A Chilling Tale from A '93

Following Heb's book we took out at the first of the Fours on the Rupert on river-left to walk a 1000 meter portage.  The approach was into a blind eddy at the very lip of the first falls.  In very high water, we had trouble here as Drew Macdonald and Chad Nelson flipped, sending their canoe and gear over the precipice. 

Drew swam to safety from the stern, but Chad was 17 feet further downstream and very green (he had never been on a wilderness canoe trip before that summer).  He swam out for his backpack, which he did not retrieve as it was clipped to the bow, and had to be rescued on a throw rope.  It was quite chilling. 

After the rescue, he and I jogged the portage with old # 60 (then brand new) and someone else's wannigan for ballast when we got on the water.  Steve and Drew were already across, having run ahead in the same fashion.  The end of that portage, like the true #1 on the right shore, drops straight down a 150+ foot hill.  I did most of it James Brown style, sliding on my knees -- and not on purpose.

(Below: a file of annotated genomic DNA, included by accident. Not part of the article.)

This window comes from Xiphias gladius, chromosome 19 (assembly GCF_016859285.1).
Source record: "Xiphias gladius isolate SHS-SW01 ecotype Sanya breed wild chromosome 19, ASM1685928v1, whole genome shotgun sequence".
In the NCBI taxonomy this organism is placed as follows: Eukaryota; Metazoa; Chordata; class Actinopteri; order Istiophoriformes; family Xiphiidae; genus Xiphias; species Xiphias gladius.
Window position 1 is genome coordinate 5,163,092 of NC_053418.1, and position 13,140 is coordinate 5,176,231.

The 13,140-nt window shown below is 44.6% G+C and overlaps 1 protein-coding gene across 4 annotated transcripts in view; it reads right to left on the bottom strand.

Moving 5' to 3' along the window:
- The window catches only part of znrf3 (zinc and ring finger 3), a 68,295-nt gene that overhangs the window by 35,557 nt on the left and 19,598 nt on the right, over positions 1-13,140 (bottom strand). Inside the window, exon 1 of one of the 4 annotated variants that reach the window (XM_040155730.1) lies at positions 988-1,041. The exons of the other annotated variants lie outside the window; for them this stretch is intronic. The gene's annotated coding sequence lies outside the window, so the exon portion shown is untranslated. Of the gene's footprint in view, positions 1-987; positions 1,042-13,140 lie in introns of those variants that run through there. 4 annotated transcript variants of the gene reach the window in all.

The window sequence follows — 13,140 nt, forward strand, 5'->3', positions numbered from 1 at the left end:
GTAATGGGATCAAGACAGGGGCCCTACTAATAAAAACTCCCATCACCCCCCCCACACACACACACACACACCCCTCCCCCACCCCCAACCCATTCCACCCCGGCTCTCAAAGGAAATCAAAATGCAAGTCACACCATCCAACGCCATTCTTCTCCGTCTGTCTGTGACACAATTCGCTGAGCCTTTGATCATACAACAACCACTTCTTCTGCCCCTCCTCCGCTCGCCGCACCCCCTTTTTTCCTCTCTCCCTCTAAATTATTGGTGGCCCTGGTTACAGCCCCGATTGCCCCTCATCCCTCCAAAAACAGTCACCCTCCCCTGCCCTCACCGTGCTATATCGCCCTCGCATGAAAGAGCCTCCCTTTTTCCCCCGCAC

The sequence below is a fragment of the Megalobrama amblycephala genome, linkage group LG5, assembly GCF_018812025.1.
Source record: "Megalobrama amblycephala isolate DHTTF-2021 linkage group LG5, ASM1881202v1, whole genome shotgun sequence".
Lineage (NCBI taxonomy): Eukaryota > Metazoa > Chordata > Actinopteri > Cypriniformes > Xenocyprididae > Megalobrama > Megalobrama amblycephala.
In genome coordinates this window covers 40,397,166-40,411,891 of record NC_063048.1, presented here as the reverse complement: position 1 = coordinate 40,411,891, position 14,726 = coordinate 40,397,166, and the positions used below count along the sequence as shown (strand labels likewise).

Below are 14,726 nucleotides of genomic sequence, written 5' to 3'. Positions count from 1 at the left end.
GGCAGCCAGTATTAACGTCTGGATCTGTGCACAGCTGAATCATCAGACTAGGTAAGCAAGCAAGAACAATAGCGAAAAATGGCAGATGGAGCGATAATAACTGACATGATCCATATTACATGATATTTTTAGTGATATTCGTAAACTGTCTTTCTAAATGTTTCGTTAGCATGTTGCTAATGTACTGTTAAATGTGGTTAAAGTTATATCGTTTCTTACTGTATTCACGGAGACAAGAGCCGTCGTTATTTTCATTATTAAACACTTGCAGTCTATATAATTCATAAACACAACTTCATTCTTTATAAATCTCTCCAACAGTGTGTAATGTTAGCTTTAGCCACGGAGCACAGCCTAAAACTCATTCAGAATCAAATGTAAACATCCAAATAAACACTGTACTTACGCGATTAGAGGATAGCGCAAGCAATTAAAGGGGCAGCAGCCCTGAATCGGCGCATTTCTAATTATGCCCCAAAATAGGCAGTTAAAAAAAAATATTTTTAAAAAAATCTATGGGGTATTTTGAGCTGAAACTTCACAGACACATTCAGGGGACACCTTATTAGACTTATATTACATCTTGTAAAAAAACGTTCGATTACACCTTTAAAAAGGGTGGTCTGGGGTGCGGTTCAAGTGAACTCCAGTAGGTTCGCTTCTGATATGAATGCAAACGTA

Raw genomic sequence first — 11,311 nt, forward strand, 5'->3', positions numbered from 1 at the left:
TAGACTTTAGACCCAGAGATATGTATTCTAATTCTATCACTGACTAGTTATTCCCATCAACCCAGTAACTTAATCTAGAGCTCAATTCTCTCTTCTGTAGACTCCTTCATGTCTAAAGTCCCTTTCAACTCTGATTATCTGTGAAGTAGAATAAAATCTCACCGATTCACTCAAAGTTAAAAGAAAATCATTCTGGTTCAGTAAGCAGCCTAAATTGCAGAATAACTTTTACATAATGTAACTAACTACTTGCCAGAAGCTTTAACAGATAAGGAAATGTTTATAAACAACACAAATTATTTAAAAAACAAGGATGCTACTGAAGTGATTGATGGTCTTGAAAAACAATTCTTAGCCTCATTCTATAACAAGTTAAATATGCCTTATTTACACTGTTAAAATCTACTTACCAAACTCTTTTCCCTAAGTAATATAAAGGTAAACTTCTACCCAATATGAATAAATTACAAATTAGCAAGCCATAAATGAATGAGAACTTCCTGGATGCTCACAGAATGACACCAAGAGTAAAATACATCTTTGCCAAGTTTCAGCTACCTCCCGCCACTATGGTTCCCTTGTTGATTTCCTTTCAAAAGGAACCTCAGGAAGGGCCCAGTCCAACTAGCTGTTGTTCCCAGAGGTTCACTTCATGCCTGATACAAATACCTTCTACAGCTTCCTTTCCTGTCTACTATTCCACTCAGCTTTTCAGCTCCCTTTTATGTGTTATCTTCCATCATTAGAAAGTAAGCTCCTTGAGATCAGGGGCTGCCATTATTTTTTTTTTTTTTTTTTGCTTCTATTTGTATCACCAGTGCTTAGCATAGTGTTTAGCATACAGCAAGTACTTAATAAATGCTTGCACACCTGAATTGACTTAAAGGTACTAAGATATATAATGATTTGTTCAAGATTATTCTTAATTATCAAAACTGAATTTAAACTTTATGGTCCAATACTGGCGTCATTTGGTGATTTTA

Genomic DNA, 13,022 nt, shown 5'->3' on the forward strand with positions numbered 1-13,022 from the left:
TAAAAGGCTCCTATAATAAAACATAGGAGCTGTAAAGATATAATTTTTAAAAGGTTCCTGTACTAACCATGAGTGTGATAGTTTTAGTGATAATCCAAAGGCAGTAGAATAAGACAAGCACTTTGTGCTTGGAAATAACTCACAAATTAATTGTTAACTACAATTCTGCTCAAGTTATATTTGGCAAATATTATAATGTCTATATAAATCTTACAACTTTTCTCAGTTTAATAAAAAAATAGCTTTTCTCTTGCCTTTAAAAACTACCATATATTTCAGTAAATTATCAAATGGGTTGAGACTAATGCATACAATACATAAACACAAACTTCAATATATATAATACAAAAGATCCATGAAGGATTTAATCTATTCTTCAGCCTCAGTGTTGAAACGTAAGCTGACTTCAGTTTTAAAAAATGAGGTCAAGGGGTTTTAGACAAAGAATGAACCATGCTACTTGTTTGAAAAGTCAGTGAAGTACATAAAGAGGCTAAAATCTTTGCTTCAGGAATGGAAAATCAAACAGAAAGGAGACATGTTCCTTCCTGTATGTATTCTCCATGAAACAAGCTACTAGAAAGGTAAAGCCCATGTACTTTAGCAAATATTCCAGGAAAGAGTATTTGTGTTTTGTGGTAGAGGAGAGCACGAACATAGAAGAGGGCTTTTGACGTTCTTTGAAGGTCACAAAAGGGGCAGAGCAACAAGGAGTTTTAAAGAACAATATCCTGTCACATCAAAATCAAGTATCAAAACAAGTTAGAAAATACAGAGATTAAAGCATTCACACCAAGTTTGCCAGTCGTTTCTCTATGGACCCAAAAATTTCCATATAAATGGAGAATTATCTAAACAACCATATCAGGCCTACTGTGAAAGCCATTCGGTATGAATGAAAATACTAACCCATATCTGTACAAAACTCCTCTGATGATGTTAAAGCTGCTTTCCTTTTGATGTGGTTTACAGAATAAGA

We paddled up into the eddy between the two islands. We saw green bobbing in the surge and hoped it was a wannigan. What we found was the bow still held together by the stem.  Following Heb's lead, the numbers were cut from the canvas to give to the boss upon return to camp.  I believe the word is "retired."

Chad's backpack was still attached and so was saved after all.  I gave the lads my Hudson's Bay blanket (only three points Danny), and it acted as their sleeping bag for the rest of the trip, which was only four days.  Everything was lost except for the two backpacks, a throw rope and their spare life jacket (the latter two which Chad and I found at the far end of the flat in the willows (the flat is twice as long as it is wide and rushing like the bulls at Toledo).  I told the lads that if they left word at Waskaginish I was sure that their double packs would float into town and make it home for Christmas.  And they did!

Bill Seeley, 10/26/99

 

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